2. Work Ahead
The rest of my homework was eliminated through working ahead.
When you are ahead, you can work separately from the class. You can usually be much more efficient learning from the textbook or other resources than by listening to lectures. In the classes where you are ahead, you will have very little homework because you would have already completed them ahead of time in class. Another benefit of being ahead is that whenever you get a big project from one of your classes, you can use the classes you are ahead in to work on the project.
To get ahead, take any class time where you have finished all the day's homework and use it to finish the next day's work. Ask the teacher if you don't know what the next day's work will be. If you have no time at the end of class to get ahead, try investing an hour outside of school.
After you get ahead, use the class time to work ahead further. Tell the teacher at the start or end of class that you are working ahead and won't be listening to the lectures a lot. Then, pull out your textbook and read while the teacher is teaching.
If you are ahead in a class, and move forward faster than the rest of the class, and you only use school time to do that, you will have no homework for that class. Do this for enough classes and you won't have any homework at all.
Sometimes you will be assigned some homework that is pointless for you. You might already understand the topic or you have found a better way of learning the topic. To make things easier, you can talk to your teacher to opt out of some small (or big) pieces of homework that you can show you don't need.
Remove things like math practice problems that you are already a master at or Spanish vocabulary practice for vocabulary you've already studied ahead of time. You can also negotiate to change or modify assignments if you can show that your version will help you more than the default.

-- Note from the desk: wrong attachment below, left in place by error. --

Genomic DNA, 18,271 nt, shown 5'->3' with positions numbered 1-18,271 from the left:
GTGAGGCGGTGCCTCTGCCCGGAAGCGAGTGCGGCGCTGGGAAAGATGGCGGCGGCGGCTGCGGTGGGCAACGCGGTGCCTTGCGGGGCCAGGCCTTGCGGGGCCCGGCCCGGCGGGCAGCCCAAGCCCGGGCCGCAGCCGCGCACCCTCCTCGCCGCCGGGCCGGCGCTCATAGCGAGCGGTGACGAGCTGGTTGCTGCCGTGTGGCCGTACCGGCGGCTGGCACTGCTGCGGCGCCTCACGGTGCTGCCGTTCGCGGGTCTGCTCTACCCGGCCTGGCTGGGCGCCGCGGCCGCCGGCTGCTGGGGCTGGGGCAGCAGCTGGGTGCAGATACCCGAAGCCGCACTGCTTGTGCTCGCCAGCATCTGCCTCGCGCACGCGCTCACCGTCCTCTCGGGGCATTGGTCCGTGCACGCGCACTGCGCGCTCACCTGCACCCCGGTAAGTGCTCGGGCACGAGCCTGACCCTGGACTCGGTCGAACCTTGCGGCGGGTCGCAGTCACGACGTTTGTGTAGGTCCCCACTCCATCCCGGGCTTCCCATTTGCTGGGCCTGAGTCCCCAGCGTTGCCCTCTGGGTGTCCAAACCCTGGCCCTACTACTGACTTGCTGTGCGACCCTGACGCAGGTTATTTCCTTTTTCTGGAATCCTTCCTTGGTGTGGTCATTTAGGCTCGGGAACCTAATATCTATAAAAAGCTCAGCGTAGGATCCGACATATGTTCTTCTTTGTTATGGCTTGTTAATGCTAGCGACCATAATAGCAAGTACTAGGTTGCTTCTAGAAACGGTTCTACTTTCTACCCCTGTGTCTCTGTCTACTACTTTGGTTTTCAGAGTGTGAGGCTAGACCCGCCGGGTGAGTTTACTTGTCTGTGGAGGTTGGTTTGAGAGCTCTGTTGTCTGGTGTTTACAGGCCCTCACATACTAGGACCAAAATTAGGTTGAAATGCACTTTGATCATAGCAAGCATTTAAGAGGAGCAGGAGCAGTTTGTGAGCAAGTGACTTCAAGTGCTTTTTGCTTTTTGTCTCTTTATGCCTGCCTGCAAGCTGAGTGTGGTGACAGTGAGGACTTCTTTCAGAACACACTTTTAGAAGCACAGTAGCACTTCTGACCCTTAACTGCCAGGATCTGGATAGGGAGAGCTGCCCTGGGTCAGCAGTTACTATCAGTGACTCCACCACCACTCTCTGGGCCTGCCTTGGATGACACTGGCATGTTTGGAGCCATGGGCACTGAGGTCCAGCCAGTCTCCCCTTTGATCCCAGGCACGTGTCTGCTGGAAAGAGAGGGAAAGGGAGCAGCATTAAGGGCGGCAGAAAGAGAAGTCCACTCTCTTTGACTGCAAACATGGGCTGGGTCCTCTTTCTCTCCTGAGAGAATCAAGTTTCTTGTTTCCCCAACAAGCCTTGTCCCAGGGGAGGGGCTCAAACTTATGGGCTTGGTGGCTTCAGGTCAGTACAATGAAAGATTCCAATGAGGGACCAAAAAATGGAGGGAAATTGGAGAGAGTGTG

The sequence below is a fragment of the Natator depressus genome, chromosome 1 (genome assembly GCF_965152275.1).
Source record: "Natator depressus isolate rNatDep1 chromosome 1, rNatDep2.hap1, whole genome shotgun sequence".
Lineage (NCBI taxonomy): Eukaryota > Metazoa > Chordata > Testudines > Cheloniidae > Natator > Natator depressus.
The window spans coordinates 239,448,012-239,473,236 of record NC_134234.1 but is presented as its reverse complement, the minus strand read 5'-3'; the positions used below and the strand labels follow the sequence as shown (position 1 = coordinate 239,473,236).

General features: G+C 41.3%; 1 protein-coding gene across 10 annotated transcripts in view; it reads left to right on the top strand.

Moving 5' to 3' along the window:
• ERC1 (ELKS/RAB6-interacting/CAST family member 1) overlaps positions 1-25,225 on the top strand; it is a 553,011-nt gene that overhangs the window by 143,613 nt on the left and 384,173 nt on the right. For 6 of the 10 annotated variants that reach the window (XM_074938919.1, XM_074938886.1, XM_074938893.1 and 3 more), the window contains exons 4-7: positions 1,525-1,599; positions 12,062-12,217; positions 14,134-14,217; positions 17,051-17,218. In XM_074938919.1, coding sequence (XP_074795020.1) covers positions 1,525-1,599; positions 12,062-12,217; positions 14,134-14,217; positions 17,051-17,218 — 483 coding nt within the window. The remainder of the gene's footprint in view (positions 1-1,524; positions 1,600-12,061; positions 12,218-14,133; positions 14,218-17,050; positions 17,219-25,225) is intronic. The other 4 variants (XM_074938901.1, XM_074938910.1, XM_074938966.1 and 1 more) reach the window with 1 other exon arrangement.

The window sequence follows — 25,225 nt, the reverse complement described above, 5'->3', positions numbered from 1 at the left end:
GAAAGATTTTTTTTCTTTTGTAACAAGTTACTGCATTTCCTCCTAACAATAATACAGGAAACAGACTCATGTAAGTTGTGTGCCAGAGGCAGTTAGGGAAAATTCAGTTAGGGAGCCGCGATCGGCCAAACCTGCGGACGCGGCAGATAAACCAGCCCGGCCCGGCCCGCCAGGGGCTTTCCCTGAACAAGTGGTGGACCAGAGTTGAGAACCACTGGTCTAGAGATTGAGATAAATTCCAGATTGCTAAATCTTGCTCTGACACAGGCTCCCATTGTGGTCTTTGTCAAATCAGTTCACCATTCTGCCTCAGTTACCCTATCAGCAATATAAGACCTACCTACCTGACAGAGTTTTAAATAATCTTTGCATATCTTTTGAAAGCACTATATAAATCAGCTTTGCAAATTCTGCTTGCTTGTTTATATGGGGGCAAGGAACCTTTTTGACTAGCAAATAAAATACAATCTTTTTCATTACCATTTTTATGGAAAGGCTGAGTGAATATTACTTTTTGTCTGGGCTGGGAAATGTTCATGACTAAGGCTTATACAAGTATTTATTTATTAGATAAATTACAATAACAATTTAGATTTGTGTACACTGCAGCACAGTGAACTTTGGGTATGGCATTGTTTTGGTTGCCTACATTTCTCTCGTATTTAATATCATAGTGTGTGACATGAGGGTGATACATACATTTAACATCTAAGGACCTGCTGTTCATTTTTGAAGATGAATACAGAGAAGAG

If you're falling behind, it's probably not a good idea to try this. You probably need the extra practice!
If at any time a teacher has a problem with you doing any of these things, talk to him or her and tell them that you are trying to reduce your homework to a minimum and tell them about the methods you are using. In my experience, teachers have been very open to me working ahead, using memory techniques, and negotiating for reasonable changes. They never have a problem with me working hard in class!
A Typical Class for Me
In my Geography class, my teacher posts all the work for the next month or so on our class site. At the start of the class, I look on the site to find out what the next activity is and I read the matching section from the textbook while the teacher teaches the class about the topic I learned a week ago. When the teacher is done teaching (usually in 5-10 mins), the rest of the class starts working on the activity for that topic. I start the activity for the topic I am working on. In this class, I can usually finish 2 days of activities in one period.
In other classes such as Math and Spanish, I had already finished the year's curriculum before March break. I am now working on the next year's curriculum for Math and I am using the time in Spanish to finish work from other classes or to get ahead in them.